Boost Your Experience
Welcome to Sacramento State and Housing and Residential Life Office. We are happy you have chosen to attend “Sac State” and to “live on-campus”. We hope the following information will help you settle in and get comfortable in your new surroundings. Your Resident Assistant and live-in professional staff are excellent resources should you have questions or concerns.
Get to know your RA and other suitemates
Don’t be shy. Look for opportunities to engage with other residents. Attend floor meeting and stop by your RA’s room to introduce yourself. Also, don’t forget a smile goes a long way in building friendships.
Get to know the campus
Don’t be late to your first class! Get to know campus before your first day of class. Best way to do this is get a campus map and take a quick tour of the classroom buildings. This will make your transition to the campus much easier and less stressful. If in doubt where to go, ask your Resident Assistant.
Get involved in extracurricular activities and clubs
Make a deliberate, genuine, no-backing-out commitment to yourself to get involved in something on campus beyond attending your classes. One of the best ways to enjoy your campus experience is to get involved in clubs/organizations and other extracurricular activities early on in the fall semester. These activities help you get connected to campus and provide leadership opportunities. The Residence Hall Association (RHA) here on campus is an excellent way to meet new friends and have your voice heard in the decision making process in the residence halls. Some other ideas:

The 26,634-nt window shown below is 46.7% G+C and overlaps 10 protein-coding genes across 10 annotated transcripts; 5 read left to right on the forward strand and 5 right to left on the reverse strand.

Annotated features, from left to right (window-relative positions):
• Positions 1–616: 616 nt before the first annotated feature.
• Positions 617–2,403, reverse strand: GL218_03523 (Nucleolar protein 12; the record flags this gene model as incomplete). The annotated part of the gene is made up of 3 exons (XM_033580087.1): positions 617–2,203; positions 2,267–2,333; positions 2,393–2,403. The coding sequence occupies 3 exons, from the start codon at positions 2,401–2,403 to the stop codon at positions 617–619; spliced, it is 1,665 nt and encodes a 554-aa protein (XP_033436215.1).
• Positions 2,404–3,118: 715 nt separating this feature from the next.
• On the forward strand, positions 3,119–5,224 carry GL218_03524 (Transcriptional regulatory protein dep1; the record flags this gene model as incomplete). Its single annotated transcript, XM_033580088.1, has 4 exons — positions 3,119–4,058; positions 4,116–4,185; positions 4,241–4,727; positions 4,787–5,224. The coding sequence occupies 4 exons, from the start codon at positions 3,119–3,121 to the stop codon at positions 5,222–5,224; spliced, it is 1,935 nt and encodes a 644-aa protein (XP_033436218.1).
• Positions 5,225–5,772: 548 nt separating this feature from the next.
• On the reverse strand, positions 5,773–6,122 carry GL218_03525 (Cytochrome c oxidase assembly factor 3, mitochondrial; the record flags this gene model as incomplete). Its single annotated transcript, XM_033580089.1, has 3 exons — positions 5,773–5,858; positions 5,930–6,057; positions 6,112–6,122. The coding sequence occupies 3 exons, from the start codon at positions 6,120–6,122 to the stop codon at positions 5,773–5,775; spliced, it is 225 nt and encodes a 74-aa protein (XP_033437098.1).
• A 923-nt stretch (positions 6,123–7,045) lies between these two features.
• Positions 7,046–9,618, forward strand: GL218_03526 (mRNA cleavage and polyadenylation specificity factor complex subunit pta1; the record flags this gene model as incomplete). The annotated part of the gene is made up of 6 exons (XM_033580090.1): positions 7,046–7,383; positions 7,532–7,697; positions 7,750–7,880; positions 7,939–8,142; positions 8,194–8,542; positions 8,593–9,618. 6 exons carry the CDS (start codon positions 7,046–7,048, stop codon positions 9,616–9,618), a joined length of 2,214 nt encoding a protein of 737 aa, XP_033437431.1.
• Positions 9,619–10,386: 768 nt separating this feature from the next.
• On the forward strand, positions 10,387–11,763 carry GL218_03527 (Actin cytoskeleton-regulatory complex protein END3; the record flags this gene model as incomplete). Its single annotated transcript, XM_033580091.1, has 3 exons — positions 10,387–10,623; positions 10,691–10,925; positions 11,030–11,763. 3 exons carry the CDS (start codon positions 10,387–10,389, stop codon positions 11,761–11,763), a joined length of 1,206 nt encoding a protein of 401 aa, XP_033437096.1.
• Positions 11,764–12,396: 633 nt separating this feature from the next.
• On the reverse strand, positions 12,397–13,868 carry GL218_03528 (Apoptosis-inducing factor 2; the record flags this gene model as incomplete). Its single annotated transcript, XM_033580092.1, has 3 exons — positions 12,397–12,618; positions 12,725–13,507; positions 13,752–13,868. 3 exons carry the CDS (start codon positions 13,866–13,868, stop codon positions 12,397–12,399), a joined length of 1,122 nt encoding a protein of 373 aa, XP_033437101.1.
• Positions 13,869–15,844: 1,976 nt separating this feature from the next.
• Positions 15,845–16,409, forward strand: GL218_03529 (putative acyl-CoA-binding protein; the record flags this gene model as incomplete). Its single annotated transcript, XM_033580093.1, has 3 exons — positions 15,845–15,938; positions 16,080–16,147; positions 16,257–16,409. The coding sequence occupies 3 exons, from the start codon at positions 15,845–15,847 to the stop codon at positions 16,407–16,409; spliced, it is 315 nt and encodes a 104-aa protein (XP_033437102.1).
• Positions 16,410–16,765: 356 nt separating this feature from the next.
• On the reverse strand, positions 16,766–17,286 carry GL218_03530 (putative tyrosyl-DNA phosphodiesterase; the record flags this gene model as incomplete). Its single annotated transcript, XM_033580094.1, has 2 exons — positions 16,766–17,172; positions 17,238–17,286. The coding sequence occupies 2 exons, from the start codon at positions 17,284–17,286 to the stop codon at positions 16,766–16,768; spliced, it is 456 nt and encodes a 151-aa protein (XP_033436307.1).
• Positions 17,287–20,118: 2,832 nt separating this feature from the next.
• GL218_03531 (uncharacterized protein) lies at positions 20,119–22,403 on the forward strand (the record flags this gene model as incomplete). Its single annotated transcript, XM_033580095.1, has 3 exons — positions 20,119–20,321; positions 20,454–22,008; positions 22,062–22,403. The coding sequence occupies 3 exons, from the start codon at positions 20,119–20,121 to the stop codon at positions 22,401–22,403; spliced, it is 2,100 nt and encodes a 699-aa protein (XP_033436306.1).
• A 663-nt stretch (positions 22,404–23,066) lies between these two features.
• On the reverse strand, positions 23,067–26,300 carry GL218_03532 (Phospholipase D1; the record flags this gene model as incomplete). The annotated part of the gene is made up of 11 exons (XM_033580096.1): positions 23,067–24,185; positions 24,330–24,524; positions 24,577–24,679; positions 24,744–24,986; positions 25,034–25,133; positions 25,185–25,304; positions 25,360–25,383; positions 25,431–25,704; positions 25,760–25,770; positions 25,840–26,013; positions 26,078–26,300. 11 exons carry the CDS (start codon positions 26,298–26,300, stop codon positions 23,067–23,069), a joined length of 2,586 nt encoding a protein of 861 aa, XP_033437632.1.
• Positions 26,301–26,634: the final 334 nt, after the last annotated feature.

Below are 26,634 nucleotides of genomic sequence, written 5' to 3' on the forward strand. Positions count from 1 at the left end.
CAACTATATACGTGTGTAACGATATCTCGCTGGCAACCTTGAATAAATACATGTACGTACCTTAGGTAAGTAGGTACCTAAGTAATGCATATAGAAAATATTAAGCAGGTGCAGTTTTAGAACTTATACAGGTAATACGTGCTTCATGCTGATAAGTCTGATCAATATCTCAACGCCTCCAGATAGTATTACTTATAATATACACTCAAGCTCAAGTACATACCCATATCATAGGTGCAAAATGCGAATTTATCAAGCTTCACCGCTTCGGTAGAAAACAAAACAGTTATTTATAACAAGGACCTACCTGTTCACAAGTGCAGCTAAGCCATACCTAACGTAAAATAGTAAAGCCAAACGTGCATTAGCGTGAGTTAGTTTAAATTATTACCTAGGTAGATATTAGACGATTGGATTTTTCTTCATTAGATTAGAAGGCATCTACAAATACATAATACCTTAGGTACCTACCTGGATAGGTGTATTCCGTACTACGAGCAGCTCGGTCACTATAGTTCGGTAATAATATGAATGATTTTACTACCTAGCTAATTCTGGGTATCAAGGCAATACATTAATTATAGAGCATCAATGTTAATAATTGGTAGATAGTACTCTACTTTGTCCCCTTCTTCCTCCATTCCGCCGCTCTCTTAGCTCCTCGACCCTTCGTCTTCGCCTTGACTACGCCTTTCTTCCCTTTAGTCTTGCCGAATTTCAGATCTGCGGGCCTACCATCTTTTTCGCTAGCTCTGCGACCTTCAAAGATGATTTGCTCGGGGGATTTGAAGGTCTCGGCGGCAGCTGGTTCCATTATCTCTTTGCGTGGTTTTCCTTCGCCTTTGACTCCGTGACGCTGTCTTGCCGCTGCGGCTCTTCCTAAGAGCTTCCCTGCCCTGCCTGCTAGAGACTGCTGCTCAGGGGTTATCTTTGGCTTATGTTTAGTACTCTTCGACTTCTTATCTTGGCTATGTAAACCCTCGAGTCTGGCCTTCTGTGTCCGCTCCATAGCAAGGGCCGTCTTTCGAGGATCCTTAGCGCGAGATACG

Get a part-time job on campus working in an academic department, the library, or in one of the many student affairs departments. Visit the employment website and check out the student employment opportunities.
Volunteer to assist at campus events, or apply to be a Resident Assistant (RA) or a campus tour guide. This is a sure way to get to know the campus and faculty/staff and other students.
Attend campus events—basketball games, lectures, concerts, plays, programs that your RA puts on and the list goes on. Attend even if you have to go alone - just go!
Do not assume that "everybody" already knows "everybody else".
Every student, international, native or transfer, has the same potential to make new friends at any point. Coming in with an assumption that you are somehow "the odd person out" is counter-productive, and inaccurate.
Maintaining support ties at home along with persistence in meeting with new people and trying new things will pay off as the first month of classes comes to a close.
Whether you are an exchange/international student or transferring in with 12 credits from another college (freshmen transfers), a full Associate of Arts degree (about 60 credits), or even 80-90 credits from another school, you have the same status and rights as native students – you belong here. This is an important point because there is a tendency for transfer students to think of themselves as less important or not as integral to the university community as students who entered as first-time freshmen. This is not true.
Plan your first semester schedule carefully
Give yourself time to adjust and set up what will almost certainly be a challenging yet successful first semester.